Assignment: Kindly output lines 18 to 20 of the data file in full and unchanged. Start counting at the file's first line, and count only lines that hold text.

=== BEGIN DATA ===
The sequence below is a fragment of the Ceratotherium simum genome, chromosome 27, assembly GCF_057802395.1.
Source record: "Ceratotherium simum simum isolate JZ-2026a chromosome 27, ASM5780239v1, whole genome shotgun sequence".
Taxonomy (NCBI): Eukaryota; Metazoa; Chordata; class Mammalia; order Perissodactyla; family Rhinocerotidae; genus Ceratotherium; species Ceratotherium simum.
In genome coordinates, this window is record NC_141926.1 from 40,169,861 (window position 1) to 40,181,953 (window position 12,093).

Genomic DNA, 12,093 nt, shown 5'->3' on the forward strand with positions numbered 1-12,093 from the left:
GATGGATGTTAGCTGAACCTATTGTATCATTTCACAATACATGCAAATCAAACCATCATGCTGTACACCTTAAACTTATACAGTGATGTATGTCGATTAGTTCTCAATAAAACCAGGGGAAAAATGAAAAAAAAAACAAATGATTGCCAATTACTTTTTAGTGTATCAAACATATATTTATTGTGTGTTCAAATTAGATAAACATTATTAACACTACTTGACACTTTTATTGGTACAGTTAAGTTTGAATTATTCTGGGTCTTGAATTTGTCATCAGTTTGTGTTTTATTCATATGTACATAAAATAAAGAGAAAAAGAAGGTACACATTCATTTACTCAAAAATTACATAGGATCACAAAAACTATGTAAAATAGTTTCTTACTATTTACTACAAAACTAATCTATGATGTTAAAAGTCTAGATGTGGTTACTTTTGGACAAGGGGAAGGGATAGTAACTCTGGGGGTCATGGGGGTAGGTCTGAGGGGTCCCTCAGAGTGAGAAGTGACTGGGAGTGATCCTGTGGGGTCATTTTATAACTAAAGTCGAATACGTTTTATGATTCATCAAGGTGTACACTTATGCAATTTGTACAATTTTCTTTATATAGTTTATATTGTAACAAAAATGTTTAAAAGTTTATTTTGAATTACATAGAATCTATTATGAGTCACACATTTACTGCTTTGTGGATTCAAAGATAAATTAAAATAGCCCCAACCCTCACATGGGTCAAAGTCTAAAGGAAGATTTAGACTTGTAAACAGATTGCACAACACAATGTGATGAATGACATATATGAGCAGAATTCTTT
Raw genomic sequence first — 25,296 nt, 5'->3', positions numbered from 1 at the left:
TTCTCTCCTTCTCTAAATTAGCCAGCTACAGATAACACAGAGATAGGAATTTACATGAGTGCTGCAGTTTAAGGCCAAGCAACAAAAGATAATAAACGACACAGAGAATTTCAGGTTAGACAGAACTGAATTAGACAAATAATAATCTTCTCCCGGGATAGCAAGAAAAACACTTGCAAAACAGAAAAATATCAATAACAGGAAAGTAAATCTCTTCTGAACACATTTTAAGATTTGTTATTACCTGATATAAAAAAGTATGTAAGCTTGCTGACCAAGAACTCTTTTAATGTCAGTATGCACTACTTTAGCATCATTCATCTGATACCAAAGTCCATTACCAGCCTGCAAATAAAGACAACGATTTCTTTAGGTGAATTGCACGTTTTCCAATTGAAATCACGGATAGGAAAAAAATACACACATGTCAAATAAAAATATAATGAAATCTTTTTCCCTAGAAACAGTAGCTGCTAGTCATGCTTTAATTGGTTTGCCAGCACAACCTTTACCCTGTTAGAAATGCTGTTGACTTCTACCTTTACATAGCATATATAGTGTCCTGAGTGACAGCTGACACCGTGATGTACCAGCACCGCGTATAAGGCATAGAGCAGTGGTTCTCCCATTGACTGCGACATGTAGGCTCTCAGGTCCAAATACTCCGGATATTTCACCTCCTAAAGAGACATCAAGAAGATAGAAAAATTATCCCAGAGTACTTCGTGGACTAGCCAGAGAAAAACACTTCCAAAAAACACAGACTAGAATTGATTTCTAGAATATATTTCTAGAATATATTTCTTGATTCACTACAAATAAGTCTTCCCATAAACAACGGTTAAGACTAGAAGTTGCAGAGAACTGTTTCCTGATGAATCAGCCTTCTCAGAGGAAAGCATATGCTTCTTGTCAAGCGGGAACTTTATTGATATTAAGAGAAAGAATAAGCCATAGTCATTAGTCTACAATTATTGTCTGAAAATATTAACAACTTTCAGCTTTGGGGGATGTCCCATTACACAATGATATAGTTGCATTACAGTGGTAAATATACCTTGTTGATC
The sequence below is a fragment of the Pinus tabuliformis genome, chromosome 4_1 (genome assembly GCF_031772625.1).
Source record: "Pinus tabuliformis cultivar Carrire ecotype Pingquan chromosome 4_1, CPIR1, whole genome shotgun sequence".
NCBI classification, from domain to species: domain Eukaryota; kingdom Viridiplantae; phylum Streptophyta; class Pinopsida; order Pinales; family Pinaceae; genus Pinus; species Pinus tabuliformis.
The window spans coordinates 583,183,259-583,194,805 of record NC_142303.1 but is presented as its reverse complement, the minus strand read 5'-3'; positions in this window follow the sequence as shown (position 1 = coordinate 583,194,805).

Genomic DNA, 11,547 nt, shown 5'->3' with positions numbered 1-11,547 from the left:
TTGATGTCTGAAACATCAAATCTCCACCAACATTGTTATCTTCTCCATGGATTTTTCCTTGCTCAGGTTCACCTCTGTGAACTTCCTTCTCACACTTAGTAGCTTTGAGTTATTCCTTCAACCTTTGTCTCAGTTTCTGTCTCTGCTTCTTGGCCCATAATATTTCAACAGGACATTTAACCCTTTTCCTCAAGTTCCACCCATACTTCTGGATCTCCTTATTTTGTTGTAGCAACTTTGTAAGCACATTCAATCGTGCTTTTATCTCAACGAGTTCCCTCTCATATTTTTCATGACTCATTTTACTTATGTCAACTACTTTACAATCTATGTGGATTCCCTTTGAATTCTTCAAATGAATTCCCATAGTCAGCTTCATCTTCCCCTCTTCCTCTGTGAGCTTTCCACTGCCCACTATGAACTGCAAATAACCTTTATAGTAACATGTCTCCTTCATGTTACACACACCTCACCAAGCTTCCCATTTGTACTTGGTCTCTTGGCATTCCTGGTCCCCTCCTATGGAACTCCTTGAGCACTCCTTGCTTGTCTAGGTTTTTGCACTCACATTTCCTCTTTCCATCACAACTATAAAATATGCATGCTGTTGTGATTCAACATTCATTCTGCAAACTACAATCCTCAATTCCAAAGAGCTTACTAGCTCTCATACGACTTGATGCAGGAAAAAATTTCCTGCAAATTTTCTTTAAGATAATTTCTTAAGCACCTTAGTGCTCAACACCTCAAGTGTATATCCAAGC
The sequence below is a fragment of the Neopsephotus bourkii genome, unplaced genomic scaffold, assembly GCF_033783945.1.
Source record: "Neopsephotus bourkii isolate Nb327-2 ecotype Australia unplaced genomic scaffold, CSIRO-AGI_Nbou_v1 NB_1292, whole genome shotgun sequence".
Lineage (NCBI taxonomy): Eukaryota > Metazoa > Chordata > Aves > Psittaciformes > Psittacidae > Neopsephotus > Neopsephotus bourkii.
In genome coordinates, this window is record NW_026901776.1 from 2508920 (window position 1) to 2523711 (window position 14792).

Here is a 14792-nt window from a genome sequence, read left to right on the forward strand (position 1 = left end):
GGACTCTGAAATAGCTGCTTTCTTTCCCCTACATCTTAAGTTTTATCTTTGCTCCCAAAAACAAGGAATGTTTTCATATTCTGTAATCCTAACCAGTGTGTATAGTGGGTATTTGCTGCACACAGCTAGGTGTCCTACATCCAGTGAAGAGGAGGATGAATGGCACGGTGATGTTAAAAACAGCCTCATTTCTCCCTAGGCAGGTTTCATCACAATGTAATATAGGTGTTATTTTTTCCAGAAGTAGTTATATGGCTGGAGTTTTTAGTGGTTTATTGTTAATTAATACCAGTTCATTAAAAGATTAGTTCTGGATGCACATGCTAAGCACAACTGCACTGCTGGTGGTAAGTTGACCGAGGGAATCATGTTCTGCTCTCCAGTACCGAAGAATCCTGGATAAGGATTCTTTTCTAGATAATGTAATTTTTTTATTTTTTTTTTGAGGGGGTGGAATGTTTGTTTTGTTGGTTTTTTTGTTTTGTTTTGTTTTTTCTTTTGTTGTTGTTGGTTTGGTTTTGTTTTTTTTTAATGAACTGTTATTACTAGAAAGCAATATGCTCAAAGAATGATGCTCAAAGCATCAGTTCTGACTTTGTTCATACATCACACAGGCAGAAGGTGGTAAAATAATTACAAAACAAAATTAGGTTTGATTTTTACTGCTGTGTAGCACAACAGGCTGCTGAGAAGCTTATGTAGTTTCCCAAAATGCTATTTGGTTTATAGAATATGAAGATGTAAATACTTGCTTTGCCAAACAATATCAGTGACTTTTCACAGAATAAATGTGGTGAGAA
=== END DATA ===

In genome coordinates, this window is record NW_026901776.1 from 2508920 (window position 1) to 2523711 (window position 14792).

Here is a 14792-nt window from a genome sequence, read left to right on the forward strand (position 1 = left end):
GGACTCTGAAATAGCTGCTTTCTTTCCCCTACATCTTAAGTTTTATCTTTGCTCCCAAAAACAAGGAATGTTTTCATATTCTGTAATCCTAACCAGTGTGTATAGTGGGTATTTGCTGCACACAGCTAGGTGTCCTACATCCAGTGAAGAGGAGGATGAATGGCACGGTGATGTTAAAAACAGCCTCATTTCTCCCTAGGCAGGTTTCATCACAATGTAATATAGGTGTTATTTTTTCCAGAAGTAGTTATATGGCTGGAGTTTTTAGTGGTTTATTGTTAATTAATACCAGTTCATTAAAAGATTAGTTCTGGATGCACATGCTAAGCACAACTGCACTGCTGGTGGTAAGTTGACCGAGGGAATCATGTTCTGCTCTCCAGTACCGAAGAATCCTGGATAAGGATTCTTTTCTAGATAATGTAATTTTTTTATTTTTTTTTTGAGGGGGTGGAATGTTTGTTTTGTTGGTTTTTTTGTTTTGTTTTGTTTTTTCTTTTGTTGTTGTTGGTTTGGTTTTGTTTTTTTTTAATGAACTGTTATTACTAGAAAGCAATATGCTCAAAGAATGATGCTCAAAGCATCAGTTCTGACTTTGTTCATACATCACACAGGCAGAAGGTGGTAAAATAATTACAAAACAAAATTAGGTTTGATTTTTACTGCTGTGTAGCACAACAGGCTGCTGAGAAGCTTATGTAGTTTCCCAAAATGCTATTTGGTTTATAGAATATGAAGATGTAAATACTTGCTTTGCCAAACAATATCAGTGACTTTTCACAGAATAAATGTGGTGAGAA